Mikhail Basmadjian | I believe in a higher power that has no colour, race, history or language

He had a role in the infamous banned play ‘Stitching’, played Barabas in Marlowe’s ‘Jew of Malta’, and is now getting ready for ‘Macbeth’. Schooled at the Manoel Theatre Academy for Dramatic Arts and with 30 years of acting under his belt, Mikhail Basmadjian speaks of his love for food, scuba-diving and underwater photography ahead of the upcoming play ‘Closer’

Mikhail Basmadjian is getting ready for his role in ‘Macbeth’
Mikhail Basmadjian is getting ready for his role in ‘Macbeth’

What’s the first thing you do when you wake up in the morning?

Coffee mixed with cocoa.

What is the best advice you’ve ever received?

Try to listen more than you talk.

What do you never leave the house without?

My mobile.

Pick three words that describe yourself

Adventurous – philosophical – somewhat reserved.

What do you consider to be your greatest achievement?

There is no such thing.

What is your guiltiest pleasure?

Banoffee pie.

What’s the most expensive thing you’ve ever bought?

A house.

Who’s your inspiration?

My parents… the strength and positivity they have is mind-blowing.

What has been your biggest challenge?

Getting more involved in social activities.

If you weren’t an actor, what would you be doing?

I am not only an actor – I am a graphic designer, marketer and psychologist.

Do you believe in God?

I believe in a higher power that has no colour, race, history or language and am very spiritual.

If you could have dinner with any person, dead or alive, who would it be? Why?

Charles Bronson or James Coburn – I love their movies.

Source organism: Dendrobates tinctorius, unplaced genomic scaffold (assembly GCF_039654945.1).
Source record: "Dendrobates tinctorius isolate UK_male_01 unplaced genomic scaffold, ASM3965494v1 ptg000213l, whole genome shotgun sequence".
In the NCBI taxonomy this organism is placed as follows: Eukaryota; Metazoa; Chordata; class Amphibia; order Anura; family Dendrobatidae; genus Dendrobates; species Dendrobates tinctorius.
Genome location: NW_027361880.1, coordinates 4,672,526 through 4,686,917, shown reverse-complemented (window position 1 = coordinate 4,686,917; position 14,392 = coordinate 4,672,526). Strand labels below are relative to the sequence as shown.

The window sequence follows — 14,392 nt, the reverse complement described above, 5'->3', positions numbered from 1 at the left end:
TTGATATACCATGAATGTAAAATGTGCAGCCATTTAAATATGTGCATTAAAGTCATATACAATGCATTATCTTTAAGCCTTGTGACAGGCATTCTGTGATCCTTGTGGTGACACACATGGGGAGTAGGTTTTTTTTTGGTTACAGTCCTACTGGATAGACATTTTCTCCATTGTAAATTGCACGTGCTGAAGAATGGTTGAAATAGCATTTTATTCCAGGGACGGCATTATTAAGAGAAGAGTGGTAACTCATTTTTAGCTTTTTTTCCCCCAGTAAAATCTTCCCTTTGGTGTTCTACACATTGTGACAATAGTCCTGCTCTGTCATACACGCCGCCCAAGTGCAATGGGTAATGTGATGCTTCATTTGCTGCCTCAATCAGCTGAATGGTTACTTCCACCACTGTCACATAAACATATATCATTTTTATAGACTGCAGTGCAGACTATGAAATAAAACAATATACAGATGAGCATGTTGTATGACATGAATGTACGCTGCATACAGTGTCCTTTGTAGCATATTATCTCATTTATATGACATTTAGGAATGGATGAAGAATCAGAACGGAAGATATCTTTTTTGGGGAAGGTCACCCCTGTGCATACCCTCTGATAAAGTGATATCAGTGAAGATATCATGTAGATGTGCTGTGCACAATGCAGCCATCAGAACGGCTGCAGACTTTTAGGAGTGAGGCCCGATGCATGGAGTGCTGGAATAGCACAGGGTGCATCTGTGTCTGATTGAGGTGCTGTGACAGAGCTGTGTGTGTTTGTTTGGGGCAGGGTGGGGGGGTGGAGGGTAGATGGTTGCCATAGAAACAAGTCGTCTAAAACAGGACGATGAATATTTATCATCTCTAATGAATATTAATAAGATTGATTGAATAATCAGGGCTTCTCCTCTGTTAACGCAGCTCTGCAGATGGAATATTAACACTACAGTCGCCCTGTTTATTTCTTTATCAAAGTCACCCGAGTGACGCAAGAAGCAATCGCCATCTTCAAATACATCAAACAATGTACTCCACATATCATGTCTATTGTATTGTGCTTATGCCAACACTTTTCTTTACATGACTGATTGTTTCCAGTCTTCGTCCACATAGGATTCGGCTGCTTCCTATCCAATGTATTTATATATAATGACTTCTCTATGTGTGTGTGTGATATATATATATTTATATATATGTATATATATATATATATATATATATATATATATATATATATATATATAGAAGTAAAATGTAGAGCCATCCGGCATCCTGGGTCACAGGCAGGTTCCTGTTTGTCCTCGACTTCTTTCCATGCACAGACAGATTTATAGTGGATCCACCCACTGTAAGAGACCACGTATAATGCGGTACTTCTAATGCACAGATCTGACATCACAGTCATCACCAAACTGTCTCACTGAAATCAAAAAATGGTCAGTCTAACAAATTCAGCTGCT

What’s your worst habit?


What are you like when you’re drunk?

I don’t drink…

Who would you have play you in a film?

Davide Tucci… just joking.

What is the trait you most deplore in others?

Talking before listening…

What music would you have played at your funeral?

I am going to live forever… but just in case, some good jazz – I love Pat Metheney.

What is your most treasured material possession?

My laptop.

What is your earliest memory?

Watching my grandma pick mushrooms from the roadside…

When did you last cry?

Yesterday in Act 2, Scene 1 of the play ‘Closer’… and my line is ‘she won’t even see me’…

Who would you most like to meet?

The film director Joss Whedon – to beg him to continue the series Firefly, which was stopped after just one season many years ago.

What’s your favourite food?

Octopus in garlic.

Who’s your favourite person on social media right now?

Next question…

If you could travel in time, where would you go?

Back to my time I guess – I already came from the 25th century so I am just visiting…

What book are you reading right now?

Macbeth by the bard – have a play coming up in March at the Manoel Theatre and am playing the Scot himself…

If you could have any superpower, what would it be?

To know which words or actions could hurt people and avoid saying or doing them…

What’s one thing you want to do before you die?

Dive in the Marianna trench.

What music are you listening to at the moment?

Sonny Rollins – tenor saxophone.

In the shower or when you’re working out, what do you sing/listen to?

I usually go over lines I might be saying in a play or study lines I might have for filming.

Tell us...

Tell us a bit about your upcoming play Closer

Closer is a brilliant script by Patrick Marber – an intense psychological exploration of people’s motivations in their search for truth with a focus on how, very often, one rationalises the same truth to suit his or her state of mind and/or needs at the time. It’s a brilliant script, so what attracted me was the script itself and furthermore there was a famous movie made of the same script with incredible actors. Also I’ll be working with Masquerade under the direction of Anthony Bezzina, which I’m really enjoying.

I performed at the Blue Box Theatre during En Folkefiende, and after a couple of rehearsals grew to love it! It’s a very moving show, with a brilliant script, fantastic interaction and an exploration of human nature applicable across all ages and cultures. With very heavy focus on the question ‘What is truth?’. I think people should expect to be psychologically provoked, especially since the play progresses over a number of years and the scenes move forward, consequently we see changes in the characters themselves and in the relationships with each other.

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